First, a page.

Sevier County schools and Cherokee Health Systems have 11,000 telemedicine encounters under their belt.
For 8 years, Sevier County schools in Tennessee has partnered with Cherokee Health Systems to use telemedicine technology to bring high-quality care to thousands of students. In that time, families and employees have been able to reduce absences due to illness as well as learn more about proactive health. AMD recently spoke with Coordinator of School Health for the Sevier County School System Don Best and Regional Vice President of Cherokee Health Systems Julia Pearce to discuss how this program has become so successful.
Keeping 14,000 students and hundreds of faculty members happy and healthy is no easy task. For Sevier County School System, the challenge of providing high-quality in-school services to the largest rural district in Tennessee required thinking outside the box and reimagining public school healthcare practices. Don Best reached out to Cherokee Health Systems eight years ago in an attempt to radically transform his district’s healthcare services, integrating telemedicine technology into each school in Sevier County. Prior to this partnership, the students and educators in Sevier County struggled to stay healthy and productive. In fact, seasonal influenza alone caused rampant absences year after year. “In some winters, the flu could affect as much as 20 percent of students and educators, causing entire schools to shut down in an effort to slow the spread of the illness,” explained Best.
In the last 5 school years, however, there have been no school closings due to seasonal flu in Sevier County, a testament to how helpful telemedicine technology can be.
Challenges to improve student health:
• Mitigate consistent problems with communicable illnesses from spreading across the school/county and causing school closures.
• Delivering high-quality healthcare services to 14,000 students across nearly 2 dozen schools.
• Lack of healthcare personnel onsite at schools to address daily medical issues with students.
• Promoting education and awareness among apprehensive parents. Results achieved through use of telemedicine technology:
• Over 11,000 telemedicine encounter visits completed.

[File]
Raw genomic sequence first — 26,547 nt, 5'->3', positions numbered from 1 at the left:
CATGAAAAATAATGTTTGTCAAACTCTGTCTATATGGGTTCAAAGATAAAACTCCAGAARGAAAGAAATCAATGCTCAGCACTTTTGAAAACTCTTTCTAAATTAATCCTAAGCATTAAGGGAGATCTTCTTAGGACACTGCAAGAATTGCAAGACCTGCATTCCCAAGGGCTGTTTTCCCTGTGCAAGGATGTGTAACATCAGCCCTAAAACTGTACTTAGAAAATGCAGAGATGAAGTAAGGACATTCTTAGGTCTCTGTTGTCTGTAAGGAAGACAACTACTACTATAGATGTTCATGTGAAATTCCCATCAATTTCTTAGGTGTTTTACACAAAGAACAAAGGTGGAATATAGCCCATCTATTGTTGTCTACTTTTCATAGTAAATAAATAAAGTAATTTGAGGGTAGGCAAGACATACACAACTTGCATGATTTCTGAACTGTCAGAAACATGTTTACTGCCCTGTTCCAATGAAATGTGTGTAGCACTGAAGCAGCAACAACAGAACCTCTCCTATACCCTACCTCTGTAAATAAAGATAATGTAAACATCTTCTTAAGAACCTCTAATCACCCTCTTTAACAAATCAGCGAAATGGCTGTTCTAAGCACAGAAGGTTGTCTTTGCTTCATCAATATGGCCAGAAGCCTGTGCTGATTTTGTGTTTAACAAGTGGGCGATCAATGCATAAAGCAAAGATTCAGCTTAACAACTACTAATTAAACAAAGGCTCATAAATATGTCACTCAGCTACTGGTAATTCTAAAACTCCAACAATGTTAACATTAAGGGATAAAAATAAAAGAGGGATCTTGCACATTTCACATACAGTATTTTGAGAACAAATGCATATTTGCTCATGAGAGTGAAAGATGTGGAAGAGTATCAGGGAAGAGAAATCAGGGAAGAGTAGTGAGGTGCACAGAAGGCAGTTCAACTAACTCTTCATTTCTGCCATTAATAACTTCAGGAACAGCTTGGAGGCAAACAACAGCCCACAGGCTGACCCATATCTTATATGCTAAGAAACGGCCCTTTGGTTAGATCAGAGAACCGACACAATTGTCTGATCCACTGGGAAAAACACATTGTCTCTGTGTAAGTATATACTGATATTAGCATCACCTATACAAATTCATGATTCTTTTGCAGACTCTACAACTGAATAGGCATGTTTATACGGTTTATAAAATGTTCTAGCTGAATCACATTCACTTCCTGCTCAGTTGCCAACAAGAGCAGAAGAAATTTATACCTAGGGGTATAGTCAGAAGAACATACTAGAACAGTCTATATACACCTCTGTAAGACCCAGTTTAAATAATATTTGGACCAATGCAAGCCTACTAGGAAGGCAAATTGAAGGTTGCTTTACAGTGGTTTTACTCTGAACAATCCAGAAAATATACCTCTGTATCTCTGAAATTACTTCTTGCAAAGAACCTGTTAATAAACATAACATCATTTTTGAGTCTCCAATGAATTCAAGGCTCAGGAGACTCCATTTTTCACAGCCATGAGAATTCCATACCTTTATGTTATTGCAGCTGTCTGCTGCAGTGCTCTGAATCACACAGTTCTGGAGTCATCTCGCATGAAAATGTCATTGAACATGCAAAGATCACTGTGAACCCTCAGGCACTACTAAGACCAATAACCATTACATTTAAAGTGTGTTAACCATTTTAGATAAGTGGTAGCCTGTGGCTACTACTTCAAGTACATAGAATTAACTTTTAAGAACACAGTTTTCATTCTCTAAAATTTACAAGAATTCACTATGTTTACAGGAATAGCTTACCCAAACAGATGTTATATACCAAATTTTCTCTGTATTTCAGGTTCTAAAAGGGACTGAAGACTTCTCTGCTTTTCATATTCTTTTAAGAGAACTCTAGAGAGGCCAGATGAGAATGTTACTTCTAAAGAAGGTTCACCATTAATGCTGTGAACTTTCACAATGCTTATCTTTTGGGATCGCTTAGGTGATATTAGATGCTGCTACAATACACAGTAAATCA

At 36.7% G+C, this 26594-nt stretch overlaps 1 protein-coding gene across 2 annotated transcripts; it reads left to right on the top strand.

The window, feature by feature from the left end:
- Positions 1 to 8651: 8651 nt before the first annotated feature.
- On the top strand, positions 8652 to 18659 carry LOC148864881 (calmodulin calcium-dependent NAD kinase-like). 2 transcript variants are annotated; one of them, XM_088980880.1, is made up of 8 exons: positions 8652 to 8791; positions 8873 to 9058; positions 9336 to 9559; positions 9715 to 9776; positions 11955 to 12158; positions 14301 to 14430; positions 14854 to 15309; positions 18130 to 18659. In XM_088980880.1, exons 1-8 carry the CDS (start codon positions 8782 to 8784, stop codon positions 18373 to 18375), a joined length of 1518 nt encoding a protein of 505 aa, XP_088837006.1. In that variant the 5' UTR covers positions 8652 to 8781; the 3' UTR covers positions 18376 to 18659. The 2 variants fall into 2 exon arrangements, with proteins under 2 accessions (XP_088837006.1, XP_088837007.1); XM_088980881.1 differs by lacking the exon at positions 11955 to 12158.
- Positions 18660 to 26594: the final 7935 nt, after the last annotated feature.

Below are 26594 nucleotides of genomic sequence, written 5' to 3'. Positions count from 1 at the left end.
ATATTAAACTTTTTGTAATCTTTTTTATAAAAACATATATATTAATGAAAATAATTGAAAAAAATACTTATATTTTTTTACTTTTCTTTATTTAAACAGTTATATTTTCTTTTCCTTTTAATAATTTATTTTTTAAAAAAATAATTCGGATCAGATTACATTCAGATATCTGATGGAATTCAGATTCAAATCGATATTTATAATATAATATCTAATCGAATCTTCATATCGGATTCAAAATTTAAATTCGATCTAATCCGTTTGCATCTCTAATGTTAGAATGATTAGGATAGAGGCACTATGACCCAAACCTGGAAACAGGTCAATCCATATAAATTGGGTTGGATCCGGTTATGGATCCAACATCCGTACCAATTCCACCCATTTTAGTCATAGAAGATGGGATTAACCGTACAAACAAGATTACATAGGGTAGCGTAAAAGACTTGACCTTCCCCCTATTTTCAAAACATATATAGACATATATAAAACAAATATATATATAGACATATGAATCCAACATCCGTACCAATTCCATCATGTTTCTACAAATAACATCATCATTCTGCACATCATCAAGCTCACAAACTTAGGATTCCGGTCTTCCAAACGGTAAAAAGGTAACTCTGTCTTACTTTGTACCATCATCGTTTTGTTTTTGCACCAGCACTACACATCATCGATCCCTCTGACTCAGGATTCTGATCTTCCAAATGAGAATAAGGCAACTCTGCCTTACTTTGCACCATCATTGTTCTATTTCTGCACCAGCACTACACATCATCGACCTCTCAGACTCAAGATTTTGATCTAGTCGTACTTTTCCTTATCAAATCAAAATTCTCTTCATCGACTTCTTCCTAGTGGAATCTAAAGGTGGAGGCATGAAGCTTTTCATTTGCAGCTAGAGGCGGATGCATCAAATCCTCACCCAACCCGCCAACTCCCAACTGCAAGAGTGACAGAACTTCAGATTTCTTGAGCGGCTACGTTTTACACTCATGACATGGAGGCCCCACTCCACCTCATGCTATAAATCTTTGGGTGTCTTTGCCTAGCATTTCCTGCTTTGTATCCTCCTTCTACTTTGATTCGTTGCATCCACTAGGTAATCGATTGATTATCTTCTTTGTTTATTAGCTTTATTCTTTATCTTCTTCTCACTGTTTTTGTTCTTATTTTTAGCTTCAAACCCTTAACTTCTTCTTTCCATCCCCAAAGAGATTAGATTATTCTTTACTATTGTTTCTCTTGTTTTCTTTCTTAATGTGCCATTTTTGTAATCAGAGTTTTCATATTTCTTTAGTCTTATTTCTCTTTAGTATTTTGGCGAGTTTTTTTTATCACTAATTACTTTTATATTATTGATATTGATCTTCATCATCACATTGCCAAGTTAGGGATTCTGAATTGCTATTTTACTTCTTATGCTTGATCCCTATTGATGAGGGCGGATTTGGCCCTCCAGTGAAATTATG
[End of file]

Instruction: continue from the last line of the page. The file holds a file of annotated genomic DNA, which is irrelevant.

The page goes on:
• Sevier County has gone 5 years without a school closure due to seasonal flu.
• Students can now receive immediate diagnosis and treatment for ailments such as strep throat, flu and many other communicable illnesses.
• Patient’s ongoing issues such as high blood pressure, diabetes or nutrition can now be tracked and monitored.
Mitigating the spread of illness
When telemedicine devices are paired with video conferencing sessions to perform a remote patient exam, students can be treated for a number of conditions, and potentially contagious diseases can be treated as quickly as possible. Not only do telemedicine exams have a positive impact on recovery times, but they also play an important role in helping to minimize the amount of classroom time missed. Even for young children, spending just a day outside of school can make it difficult to keep up with the rest of a unit or lesson plan.
Now in its eighth year, there have been over 11,000 telemedicine encounters between students at the schools and a remote medical provider from Cherokee Health Systems. In the 2015-16 school year alone, there were 1,631 visits across 23 schools in Sevier County. With the help of an in-school nurse and an attending nurse practitioner or provider, students can be treated for everything from an ear infection or strep throat, as well as the seasonal flu.
School nurses and Cherokee Health staff can monitor students beyond instances of illness. Blood pressure, Body Mass Index and other health metrics can be tracked and students can be given tools and pathways toward mitigating issues. Regional Vice President of Cherokee Health Systems Julia Pearce stated that students are even checked for bed bug bites, lice and other skin irritation issues through the use of examination cameras used during telemedicine encounters.
Overall, telemedicine technology gives the in-school nurses the tools necessary to keep the students at Sevier County Public Schools safe and healthy. A consulting medical provider can provide a diagnosis in real-time, as well as coordinate with a student and his/her family or educator about on-going treatments.
Through the use AMD’s specialty telemedicine devices and installed video conferencing equipment, a nurse can work with a medical provider to give a student a full assessment and examination. This not only keeps students in school, but in some instances represents access to high-quality care that is otherwise difficult to come by in rural Tennessee.
Promoting education and understanding
Implementing telemedicine technology across Sevier County required educating not just school nurses and faculty, but community parents as well. Best explained that families in Sevier County were largely apprehensive of technology and sharing health records, but after viewing a telemedicine encounter, hesitation almost always subsides. Now parents are useful allies in promoting the program, and are given updates and treatment plans following a student’s telemedicine visit.
Educators are also beneficiaries of telemedicine technology in Sevier County Schools. Like their students, teachers can have a telemedicine appointment with a remote provider, and if necessary have a prescription filled to be picked up after work. According to Best, promoting proactive health among students and faculty has been instrumental in minimizing distractions or setback due to sickness and has helped keep education as the top priority.
To learn more about Cherokee Health Systems visit www.cherokeehealth.com.